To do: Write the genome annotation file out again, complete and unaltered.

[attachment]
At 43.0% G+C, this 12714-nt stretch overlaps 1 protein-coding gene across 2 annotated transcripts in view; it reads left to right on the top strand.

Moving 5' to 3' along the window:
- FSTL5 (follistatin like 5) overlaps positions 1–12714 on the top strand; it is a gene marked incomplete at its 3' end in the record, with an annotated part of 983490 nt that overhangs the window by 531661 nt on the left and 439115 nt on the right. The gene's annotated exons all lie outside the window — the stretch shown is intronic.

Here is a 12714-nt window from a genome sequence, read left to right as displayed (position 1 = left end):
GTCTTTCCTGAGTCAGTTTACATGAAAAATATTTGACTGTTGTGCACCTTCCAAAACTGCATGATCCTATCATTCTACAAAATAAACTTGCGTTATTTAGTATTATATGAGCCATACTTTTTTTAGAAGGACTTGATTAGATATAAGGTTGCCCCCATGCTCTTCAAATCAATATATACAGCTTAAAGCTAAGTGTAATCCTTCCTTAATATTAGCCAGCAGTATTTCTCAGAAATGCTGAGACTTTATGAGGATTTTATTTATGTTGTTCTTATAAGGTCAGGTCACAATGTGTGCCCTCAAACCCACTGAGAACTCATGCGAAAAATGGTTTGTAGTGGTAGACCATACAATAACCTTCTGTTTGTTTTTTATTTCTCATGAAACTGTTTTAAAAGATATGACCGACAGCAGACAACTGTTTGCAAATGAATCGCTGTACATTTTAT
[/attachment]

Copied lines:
At 43.0% G+C, this 12714-nt stretch overlaps 1 protein-coding gene across 2 annotated transcripts in view; it reads left to right on the top strand.

Moving 5' to 3' along the window:
- FSTL5 (follistatin like 5) overlaps positions 1–12714 on the top strand; it is a gene marked incomplete at its 3' end in the record, with an annotated part of 983490 nt that overhangs the window by 531661 nt on the left and 439115 nt on the right. The gene's annotated exons all lie outside the window — the stretch shown is intronic.

Here is a 12714-nt window from a genome sequence, read left to right as displayed (position 1 = left end):
GTCTTTCCTGAGTCAGTTTACATGAAAAATATTTGACTGTTGTGCACCTTCCAAAACTGCATGATCCTATCATTCTACAAAATAAACTTGCGTTATTTAGTATTATATGAGCCATACTTTTTTTAGAAGGACTTGATTAGATATAAGGTTGCCCCCATGCTCTTCAAATCAATATATACAGCTTAAAGCTAAGTGTAATCCTTCCTTAATATTAGCCAGCAGTATTTCTCAGAAATGCTGAGACTTTATGAGGATTTTATTTATGTTGTTCTTATAAGGTCAGGTCACAATGTGTGCCCTCAAACCCACTGAGAACTCATGCGAAAAATGGTTTGTAGTGGTAGACCATACAATAACCTTCTGTTTGTTTTTTATTTCTCATGAAACTGTTTTAAAAGATATGACCGACAGCAGACAACTGTTTGCAAATGAATCGCTGTACATTTTAT